Plaintiff erroneously relies on Osmers v. Parade Publications, Inc., 234 F. Supp. 924 (S.D.N.Y. 1964) in asserting that defendants, in order to succeed on their motion, must show the names and locations of newsstands where copies of the magazine were sold, the number of copies sold prior to and following the date of October, 1975 shown on the cover, and the extent to which predate sales are an established practice of magazine distribution. The court in Osmers was confronted with the situation where a limited number of copies of the offending publication were sold in advance of general distribution to the public, and in order to determine whether a motion to dismiss based on untimely assertion of the claim, the court set up the evidentiary guidelines cited by plaintiff to aid in fixing the date of legal publication. The court carefully distinguished the situation presented from that presented in Zuck:
"In Zuck v. Interstate Publishing Corp., supra, the date of the first sale of the magazine in question happened to be the same as the date on which the bulk of that issue went on sale to the public at newsstands throughout the United States. But when these events do not occur simultaneously, what is really determinative is the earliest date on which the libel was substantially and effectively communicated to a meaningful mass of readers--the public for which the publication was intended, not some small segment of it."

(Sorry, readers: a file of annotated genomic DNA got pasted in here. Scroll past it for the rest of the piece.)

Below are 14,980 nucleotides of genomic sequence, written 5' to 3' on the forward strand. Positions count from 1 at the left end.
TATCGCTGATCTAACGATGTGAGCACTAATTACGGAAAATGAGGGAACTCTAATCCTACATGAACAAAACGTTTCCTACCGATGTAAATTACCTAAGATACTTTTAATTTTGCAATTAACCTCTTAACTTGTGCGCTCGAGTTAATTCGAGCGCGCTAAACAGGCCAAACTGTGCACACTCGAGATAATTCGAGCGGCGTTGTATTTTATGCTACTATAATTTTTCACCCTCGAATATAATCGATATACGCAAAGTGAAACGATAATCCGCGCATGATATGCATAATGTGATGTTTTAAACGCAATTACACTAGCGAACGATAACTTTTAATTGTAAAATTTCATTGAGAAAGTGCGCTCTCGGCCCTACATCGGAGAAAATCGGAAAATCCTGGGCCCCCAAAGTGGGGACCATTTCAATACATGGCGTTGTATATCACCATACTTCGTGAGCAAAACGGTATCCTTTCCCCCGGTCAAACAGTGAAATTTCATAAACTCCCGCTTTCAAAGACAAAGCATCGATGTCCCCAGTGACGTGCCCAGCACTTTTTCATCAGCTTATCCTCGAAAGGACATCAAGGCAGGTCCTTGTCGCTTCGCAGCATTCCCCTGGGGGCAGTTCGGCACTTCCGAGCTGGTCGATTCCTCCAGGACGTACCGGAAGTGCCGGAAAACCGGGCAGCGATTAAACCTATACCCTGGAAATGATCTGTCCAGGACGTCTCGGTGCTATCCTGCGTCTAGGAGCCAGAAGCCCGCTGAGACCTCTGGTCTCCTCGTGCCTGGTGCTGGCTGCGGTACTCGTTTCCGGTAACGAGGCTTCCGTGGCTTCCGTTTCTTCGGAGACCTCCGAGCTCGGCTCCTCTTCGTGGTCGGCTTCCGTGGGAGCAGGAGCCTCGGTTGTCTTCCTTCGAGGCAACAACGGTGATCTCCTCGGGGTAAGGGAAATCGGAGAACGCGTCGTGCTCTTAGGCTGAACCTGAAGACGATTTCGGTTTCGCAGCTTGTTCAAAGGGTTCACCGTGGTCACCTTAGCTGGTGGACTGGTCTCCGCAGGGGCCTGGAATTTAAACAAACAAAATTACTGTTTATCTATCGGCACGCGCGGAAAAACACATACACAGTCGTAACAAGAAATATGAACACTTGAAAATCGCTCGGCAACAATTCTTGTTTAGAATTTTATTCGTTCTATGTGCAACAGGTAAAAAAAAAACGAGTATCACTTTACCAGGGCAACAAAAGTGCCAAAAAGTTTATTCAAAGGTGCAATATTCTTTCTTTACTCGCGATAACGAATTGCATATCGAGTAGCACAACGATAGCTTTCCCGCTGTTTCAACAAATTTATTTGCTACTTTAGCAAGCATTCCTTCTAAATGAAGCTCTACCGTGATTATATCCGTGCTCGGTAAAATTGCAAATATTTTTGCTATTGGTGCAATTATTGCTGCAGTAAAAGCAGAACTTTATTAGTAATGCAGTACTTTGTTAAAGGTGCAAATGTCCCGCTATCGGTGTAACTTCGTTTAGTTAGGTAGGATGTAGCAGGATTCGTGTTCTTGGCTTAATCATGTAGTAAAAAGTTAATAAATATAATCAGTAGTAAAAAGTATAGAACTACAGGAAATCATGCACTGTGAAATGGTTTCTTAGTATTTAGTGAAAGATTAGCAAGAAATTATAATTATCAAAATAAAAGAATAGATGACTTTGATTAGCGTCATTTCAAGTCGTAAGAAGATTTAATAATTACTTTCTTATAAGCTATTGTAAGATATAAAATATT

The instant case clearly is not of the Osmers variety. Here defendants do not contend that the legal publication date, triggering the running of the statute of limitations, should be deemed the date of sale of a few advance copies prior to the general release date. Rather, September 7, 1975 is precisely "the same as the date on which the bulk... went on sale to the public at newsstands throughout the United States;" indeed, of the total 1,779,990 copies distributed, 1,587,035 copies were available to the public by that date. Since plaintiff's suit was brought more than one year after this date, it is barred by the statute of limitations.